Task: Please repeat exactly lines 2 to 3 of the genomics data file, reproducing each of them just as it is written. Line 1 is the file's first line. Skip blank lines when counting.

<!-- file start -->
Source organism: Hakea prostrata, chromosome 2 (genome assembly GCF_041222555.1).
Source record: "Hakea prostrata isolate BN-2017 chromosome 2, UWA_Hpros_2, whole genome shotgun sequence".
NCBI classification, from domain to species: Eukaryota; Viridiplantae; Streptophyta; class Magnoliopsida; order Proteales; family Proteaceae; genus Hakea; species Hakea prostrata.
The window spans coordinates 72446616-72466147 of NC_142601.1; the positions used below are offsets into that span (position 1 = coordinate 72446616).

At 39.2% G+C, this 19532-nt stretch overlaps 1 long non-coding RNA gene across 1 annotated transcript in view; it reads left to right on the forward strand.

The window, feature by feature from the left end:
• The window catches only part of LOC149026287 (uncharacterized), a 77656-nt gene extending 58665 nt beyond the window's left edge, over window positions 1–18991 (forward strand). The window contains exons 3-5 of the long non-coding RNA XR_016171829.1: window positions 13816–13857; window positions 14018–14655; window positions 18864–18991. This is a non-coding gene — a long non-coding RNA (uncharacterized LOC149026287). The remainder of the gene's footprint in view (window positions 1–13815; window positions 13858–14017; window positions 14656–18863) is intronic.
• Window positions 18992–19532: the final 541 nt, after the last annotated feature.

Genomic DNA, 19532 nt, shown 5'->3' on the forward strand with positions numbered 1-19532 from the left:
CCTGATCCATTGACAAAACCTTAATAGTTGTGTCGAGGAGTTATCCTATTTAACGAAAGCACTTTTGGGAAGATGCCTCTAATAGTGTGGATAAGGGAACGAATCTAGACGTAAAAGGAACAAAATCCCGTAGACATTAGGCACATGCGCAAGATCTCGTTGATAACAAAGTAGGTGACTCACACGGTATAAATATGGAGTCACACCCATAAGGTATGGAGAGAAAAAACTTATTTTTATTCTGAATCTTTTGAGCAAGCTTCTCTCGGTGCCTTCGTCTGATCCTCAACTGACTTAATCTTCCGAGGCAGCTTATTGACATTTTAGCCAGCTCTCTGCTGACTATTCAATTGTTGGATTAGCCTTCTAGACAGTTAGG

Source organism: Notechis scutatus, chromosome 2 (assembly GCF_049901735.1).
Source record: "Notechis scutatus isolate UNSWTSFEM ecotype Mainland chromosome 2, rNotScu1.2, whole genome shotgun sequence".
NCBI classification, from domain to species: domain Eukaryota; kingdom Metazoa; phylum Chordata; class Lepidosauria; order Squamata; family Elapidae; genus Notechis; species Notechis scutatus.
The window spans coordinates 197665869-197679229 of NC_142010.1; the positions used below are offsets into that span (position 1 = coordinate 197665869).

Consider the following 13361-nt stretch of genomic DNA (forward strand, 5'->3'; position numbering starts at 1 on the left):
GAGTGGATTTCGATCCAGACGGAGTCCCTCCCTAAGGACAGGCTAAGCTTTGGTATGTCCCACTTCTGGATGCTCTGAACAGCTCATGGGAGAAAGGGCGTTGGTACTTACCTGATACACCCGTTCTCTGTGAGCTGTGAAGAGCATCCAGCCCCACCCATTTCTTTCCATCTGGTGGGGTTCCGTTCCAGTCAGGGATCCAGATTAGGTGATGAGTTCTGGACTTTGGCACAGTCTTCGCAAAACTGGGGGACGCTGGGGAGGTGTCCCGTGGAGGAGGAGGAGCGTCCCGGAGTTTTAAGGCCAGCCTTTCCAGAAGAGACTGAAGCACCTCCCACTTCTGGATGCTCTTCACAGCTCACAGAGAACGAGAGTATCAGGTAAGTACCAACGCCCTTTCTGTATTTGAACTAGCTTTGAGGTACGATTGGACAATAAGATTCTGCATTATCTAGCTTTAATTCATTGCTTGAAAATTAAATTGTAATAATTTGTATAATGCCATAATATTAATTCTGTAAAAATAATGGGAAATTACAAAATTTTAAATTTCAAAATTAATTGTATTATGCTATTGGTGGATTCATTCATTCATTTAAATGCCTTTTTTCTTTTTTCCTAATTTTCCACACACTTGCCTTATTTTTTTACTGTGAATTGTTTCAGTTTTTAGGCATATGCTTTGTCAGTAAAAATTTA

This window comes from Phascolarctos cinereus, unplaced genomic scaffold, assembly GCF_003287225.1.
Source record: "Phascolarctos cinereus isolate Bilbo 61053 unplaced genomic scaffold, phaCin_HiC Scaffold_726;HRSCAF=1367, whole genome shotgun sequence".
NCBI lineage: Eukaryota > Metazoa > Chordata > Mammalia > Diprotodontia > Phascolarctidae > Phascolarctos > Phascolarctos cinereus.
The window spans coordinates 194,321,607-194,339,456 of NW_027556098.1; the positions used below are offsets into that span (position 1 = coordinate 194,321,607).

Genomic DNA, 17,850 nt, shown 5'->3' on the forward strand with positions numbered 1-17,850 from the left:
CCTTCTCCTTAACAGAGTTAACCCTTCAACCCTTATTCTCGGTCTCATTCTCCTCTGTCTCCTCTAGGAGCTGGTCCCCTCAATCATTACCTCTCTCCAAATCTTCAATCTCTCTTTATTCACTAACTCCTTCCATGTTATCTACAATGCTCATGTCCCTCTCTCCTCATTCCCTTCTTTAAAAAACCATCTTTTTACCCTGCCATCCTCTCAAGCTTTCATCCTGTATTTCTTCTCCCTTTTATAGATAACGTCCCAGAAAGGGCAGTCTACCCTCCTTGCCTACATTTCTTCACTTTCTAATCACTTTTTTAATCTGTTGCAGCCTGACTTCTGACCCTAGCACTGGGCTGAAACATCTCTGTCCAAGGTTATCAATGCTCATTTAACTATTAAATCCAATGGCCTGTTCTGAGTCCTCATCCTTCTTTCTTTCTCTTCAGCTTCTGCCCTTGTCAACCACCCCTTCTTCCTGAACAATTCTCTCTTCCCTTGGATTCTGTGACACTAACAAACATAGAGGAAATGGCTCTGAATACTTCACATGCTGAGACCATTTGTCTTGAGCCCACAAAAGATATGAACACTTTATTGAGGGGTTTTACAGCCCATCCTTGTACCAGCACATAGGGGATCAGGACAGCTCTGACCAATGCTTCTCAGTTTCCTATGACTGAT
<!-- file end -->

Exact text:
Source record: "Hakea prostrata isolate BN-2017 chromosome 2, UWA_Hpros_2, whole genome shotgun sequence".
NCBI classification, from domain to species: Eukaryota; Viridiplantae; Streptophyta; class Magnoliopsida; order Proteales; family Proteaceae; genus Hakea; species Hakea prostrata.